"Accordingly, it is well settled that a search by Customs officials of a vehicle, at the time and place of entering the jurisdiction of the United States, need not be based on probable cause; that `unsupported' or `mere' suspicion alone is sufficient to justify such a search for purposes of Customs law enforcement."
Seeking to distinguish the case at bar from the general rule, the appellant points to the fact that the car in which he was arrested was not stopped at the time it crossed the border, but rather some fifteen hours and twenty miles later. Again we quote from Alexander v. United States, supra at 382:
"Where, however, a search for contraband by Customs officers is not made at or in the immediate vicinity of the point of international border crossing, the legality of the search must be tested by a determination whether the totality of the surrounding circumstances, including the time and distance elapsed as well as the manner and extent of surveillance, are such as to convince the fact finder with reasonable certainty that any contraband which might be found in or on the vehicle at the time of search was aboard the vehicle at the time of entry into the jurisdiction of the United States. Any search by Customs officials which meets this test is properly called a `border search'."
Here there can be no doubt that the manner and extent of the surveillance of the car appellant was driving excludes the possibility that the marijuana found hidden in the rear door was placed there at any time following entry into the United States. From the time the car in question crossed the international border at San Ysidro until it was stopped a few miles north of San Diego, it was under constant surveillance by a team of officers. Nothing occurred during that period of time which would suggest the marijuana (hidden behind a door panel secured with screws) might have been placed in the car after it crossed the border.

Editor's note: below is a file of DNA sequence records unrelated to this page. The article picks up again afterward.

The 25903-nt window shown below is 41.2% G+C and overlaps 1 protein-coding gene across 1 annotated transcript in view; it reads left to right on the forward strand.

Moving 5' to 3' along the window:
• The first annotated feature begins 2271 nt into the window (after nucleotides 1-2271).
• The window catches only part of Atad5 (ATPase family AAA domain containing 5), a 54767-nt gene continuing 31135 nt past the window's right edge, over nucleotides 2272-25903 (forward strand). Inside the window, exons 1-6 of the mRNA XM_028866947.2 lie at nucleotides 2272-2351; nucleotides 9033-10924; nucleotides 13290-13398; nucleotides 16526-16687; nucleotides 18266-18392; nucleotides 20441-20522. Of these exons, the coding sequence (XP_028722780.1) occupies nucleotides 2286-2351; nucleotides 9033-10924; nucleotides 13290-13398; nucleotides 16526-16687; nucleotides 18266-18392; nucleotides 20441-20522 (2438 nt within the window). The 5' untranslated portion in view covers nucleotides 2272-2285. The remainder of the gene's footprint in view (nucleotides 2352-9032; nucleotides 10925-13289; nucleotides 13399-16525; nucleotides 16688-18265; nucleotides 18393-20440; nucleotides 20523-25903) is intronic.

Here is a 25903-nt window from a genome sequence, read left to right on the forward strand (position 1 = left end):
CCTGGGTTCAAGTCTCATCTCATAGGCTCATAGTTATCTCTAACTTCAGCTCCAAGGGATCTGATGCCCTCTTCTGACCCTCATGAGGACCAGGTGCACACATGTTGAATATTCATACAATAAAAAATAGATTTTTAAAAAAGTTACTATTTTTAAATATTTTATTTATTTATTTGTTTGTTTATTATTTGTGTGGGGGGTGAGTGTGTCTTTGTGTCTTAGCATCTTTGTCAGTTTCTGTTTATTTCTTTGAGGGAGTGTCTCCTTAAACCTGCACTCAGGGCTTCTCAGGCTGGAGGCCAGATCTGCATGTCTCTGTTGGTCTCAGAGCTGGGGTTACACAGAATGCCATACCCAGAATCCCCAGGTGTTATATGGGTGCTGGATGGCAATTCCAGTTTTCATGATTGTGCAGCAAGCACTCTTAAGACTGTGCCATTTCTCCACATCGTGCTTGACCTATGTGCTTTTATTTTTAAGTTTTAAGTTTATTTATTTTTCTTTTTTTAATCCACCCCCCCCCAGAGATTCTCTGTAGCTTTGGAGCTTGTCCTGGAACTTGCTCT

Appellant also suggests that the change of drivers that occurred in San Diego is in some way significant. Since, however, "the primordial purpose of a search by Customs officers is not to apprehend persons, but to seize contraband property unlawfully imported or brought into the United States" (Alexander v. United States, supra at 382), we cannot see that a change of drivers in any way debases the authority of the Customs officers. We thus hold the search of the car appellant was driving to be a valid border search. The marijuana thus legally seized provided probable cause for appellant's arrest without a warrant.
The remaining contentions raised by appellant are clearly without merit. We accordingly deal with them summarily.
1. The refusal of the trial judge to order the government to identify the informer was proper in view of the fact that appellant did not, nor so far as is apparent from the record could not, show that the identification requested would in any way have aided his defense (See: Roviaro v. United States, 353 U.S. 53 at 60-61, 62, 77 S.Ct. 623, 1 L.Ed.2d 639 (1957); Miller v. Sigler, 353 F.2d 424, 427 (8th Cir. 1965); compare, McCray v. State of Illinois, 386 U.S. 300, 87 S.Ct. 1056, 18 L.Ed.2d 62 (March 20, 1967).)
2. The charge that evidence was insufficient to support the verdict is patently without merit. The proof of mens rea was, as it nearly always is, based upon circumstantial evidence, but it was sufficient here to support the verdict. Compare, Aguilar v. United States, 363 F.2d 379 (9th Cir. 1966).
3. The instruction which appellant attacks as "misleading, garbled and unintelligible" was sufficiently clear. Appellant's reliance upon Chavez v. United States, 343 F.2d 85 (9th Cir. 1965), is under the circumstances of this case, misplaced.
The undisputed evidence shows that
"* * * the informant gave [Agent Burnett] three license numbers. Stated that they were cars of Patricio Becerra, a well-known narcotic dealer in Tijuana, and they would be used to facilitate the entry of the load of marijuana into the United States from the Tijuana area" (RT 42:24-43:3). [Footnote by the Court]